#72 - Me and Myself and I? Me and You and Everyone We Know?
Does Miranda July's new film, Me and You and Everyone We Know identify new possibilities for empathy in a contemporary American culture of isolation? Does it hint at pinpricks of connection poking light and air holes through suffocating sealants of alienation?
The film is so casual in its presentation, but the mood it establishes is haunting. Dialogues become richly metaphorical, as when the two main characters experience an entire lifetime together while walking down one block. Details become symbolic -- shoes, mirrors, cars, t-shirts, photographs, computer games, park benches, kitchen appliances, fire -- but quietly so. The film is a strange melange of commonality and spectacularity, humility and profundity.
One of the strange qualities of the film is its coolness. Coolness not as in hipness, but as in a kind of calm gaze. You catch this on the faces of the characters, especially July's Christine Jersperson and John Hawkes' Richard Swersey, whose faces and eyes convey richly complex internal lives masked by guarded hyper-self-awareness. You catch it also in the taboo places the film is willing to explore not for prurient or sensationalized reasons but almost out of a level-headed, unagitated curiosity. Most obviously, July tiptoes toward daring questions about child and adolescent sexuality. More subtly, she also investigates the disappointments and deep loneliness of adulthood.
All of this occurs at a pace that is stately and graceful without being slow and ponderous. The film refuses so many of the cinematic tropes that signal "emotional experience" that there is almost a lack of affect. We sense tumultuous inner lives within these characters, but concealed behind screens, windows, plates, masks, mirrors of external coolness. The film is poignant without being distressing; it is deadpan, but not for comic effect; it tingles, but like a limb that has fallen asleep, at once part of the body and alien from it.
Are July's intimations of a mode of connection and interaction within a landscape of cool affectlessness why critics puzzle over the film's surprising relevance? The film is telling us something about the emotional dimensions of our current time, but noone seems quite able to describe this new terrain. Is it about the weirdly paradoxical eroticism of affectlessness? Is it about a kind of culture shock -- and attempts to locate magic within this traumatized space? Is it just a plain old romantic comedy with some bizarre plot twists and side stories? The film articulates something you feel like you already know, but you can never quite articulate what this knowledge is. It feels so recognizable yet so foreign.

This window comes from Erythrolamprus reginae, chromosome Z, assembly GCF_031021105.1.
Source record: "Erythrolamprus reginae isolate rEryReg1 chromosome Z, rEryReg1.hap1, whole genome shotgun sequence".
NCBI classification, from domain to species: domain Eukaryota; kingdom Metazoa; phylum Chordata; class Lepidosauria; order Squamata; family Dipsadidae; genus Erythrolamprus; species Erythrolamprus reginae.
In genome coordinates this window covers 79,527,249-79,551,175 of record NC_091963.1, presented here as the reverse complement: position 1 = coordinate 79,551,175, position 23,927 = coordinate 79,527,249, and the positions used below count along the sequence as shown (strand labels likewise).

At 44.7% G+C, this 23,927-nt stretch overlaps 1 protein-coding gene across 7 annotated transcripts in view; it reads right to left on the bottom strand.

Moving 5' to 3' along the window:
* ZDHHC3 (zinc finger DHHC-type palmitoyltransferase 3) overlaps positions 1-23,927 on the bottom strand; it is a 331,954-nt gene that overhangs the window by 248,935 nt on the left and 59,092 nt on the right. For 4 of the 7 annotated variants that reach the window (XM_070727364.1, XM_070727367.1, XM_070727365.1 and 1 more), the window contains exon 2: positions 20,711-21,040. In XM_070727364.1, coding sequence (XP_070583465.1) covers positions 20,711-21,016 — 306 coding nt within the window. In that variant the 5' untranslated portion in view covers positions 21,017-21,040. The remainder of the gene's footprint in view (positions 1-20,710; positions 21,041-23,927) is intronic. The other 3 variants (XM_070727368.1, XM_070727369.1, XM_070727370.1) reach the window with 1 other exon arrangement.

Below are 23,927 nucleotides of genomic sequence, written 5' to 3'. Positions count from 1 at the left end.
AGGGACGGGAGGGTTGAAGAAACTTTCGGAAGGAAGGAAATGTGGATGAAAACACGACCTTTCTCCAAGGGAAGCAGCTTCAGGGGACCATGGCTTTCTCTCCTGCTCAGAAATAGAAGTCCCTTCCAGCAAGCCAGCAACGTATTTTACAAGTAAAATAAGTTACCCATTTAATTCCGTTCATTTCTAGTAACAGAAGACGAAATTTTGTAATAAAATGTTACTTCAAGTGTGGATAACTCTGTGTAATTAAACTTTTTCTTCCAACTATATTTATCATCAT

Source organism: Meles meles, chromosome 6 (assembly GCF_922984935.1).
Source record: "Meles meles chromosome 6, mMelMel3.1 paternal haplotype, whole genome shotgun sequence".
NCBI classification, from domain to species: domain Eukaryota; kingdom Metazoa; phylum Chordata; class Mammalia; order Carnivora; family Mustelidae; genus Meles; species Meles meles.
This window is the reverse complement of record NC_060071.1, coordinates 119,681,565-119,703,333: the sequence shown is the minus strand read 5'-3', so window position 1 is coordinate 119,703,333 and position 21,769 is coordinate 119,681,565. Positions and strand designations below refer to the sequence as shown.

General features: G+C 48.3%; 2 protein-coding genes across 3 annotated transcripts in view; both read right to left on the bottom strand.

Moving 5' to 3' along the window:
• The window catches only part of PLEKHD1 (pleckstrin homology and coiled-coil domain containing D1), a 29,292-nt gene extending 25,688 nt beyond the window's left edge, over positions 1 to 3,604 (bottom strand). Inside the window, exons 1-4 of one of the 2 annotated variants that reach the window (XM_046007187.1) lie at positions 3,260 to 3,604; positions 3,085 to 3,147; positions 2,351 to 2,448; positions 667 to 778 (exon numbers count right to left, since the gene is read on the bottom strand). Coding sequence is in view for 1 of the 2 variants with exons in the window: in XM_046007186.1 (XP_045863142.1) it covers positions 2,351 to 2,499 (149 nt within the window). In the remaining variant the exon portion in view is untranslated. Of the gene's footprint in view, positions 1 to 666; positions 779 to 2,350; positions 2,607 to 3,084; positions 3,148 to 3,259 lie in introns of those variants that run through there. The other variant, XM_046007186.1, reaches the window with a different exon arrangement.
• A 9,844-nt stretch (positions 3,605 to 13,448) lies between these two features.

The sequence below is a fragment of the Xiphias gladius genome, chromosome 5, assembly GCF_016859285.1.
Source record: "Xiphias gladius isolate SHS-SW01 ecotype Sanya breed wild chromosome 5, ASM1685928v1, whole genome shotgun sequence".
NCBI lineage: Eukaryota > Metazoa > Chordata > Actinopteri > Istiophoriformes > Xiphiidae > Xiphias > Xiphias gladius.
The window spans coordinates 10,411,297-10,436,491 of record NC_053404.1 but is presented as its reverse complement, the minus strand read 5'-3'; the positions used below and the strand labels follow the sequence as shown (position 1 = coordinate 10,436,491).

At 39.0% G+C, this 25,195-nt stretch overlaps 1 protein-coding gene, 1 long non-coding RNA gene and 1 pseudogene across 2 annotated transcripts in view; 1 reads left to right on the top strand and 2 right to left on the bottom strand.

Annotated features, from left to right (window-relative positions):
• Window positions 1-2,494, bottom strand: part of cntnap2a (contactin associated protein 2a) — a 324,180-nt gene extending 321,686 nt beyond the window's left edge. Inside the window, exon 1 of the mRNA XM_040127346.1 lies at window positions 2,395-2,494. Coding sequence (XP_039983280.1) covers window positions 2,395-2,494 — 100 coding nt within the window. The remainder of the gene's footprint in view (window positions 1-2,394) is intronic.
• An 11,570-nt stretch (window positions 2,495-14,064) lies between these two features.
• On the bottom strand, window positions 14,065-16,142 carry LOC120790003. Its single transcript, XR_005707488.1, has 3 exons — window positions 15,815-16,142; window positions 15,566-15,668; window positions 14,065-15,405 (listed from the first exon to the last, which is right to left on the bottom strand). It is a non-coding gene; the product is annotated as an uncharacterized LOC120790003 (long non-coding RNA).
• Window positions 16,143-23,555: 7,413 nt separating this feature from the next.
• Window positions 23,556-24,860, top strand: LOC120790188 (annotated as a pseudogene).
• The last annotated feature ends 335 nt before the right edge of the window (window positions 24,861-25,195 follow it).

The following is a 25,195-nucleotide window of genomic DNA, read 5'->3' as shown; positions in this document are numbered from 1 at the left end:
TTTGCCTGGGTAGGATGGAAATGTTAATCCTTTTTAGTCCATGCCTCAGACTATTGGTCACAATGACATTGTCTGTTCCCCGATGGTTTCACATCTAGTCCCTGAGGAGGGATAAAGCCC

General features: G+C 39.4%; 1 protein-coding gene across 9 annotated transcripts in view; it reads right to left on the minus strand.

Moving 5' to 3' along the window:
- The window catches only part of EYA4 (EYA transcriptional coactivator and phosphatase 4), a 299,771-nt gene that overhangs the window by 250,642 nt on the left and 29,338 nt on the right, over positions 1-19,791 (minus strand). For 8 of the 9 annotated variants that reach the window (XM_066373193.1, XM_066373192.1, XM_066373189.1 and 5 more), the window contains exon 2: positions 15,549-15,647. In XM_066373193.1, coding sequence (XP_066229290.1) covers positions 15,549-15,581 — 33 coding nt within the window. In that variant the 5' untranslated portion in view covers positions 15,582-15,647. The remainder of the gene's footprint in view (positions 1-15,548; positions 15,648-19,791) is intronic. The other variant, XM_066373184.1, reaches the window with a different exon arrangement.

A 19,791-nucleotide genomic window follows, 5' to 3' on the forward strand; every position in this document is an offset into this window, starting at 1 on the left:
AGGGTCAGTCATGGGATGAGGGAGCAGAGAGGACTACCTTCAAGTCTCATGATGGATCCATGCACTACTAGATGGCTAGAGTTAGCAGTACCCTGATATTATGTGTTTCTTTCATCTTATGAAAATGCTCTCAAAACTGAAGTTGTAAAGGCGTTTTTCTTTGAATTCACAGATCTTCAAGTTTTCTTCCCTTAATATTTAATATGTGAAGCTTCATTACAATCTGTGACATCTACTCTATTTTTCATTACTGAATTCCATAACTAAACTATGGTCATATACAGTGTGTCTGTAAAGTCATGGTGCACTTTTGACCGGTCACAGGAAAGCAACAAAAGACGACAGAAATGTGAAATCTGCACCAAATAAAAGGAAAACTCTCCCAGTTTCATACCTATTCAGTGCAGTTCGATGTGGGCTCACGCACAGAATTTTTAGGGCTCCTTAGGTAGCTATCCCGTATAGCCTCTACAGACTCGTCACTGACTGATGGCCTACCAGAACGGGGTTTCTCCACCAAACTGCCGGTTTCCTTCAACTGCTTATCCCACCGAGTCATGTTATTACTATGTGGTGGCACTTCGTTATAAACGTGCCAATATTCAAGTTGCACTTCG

What is this mood, then? It's not quite wonder so much as desires felt through a daze. July registers a kind of cultural paralysis, a numb lostness, a stifling self-consciousness. The characters, the objects, the pace, the very color palette render her film like a song coming in through static on the radio: it gets inside your head, it is inside your head, but it is also remote, alien, distant, dreamlike.
In some respects, July's film merely registers a bourgeois/bohemian ennui that has been around since the industrial revolution. But the film does not rail or even wring its hands over this sense of futility. It attempts to run its hands over the surface of these feelings of self-alienation. And the film communicates that as paralyzed, isolated, or lonely as many of us might feel, there is still something like intimacy and connection out there. It is still possible even in a world where the old modes of feeling don't quite cut through anymore. Community is still available despite the cool irony, the distancing gaze, the narcissistic embeddedness, the fearful isolationism in which we now house, encase, and protect our senses of self and individuality.
I think. But that could just be me. Or you. Or everyone we know.
4 August 2005
Addendum #1(17 August 2005):
In the June 27th issue of The New Yorker (Sorry, I'm just getting caught up now!), Anthony Lane notices (and disapproves of) the affectlessness in Me and You and Everyone We Know.
Lane's comments made me think about how Miranda July's film is somehow similar in tone (oddly deadened yet vivid and bursting at the seams) to Zach Braff's Garden State. More about this in a future post.
Addendum #2 (18 August 2005):
For another perspective on the film, comparing it (favorably) to Paul Thomas Anderson and Todd Solondz, see Jessica Hopper's comments from March, 2005.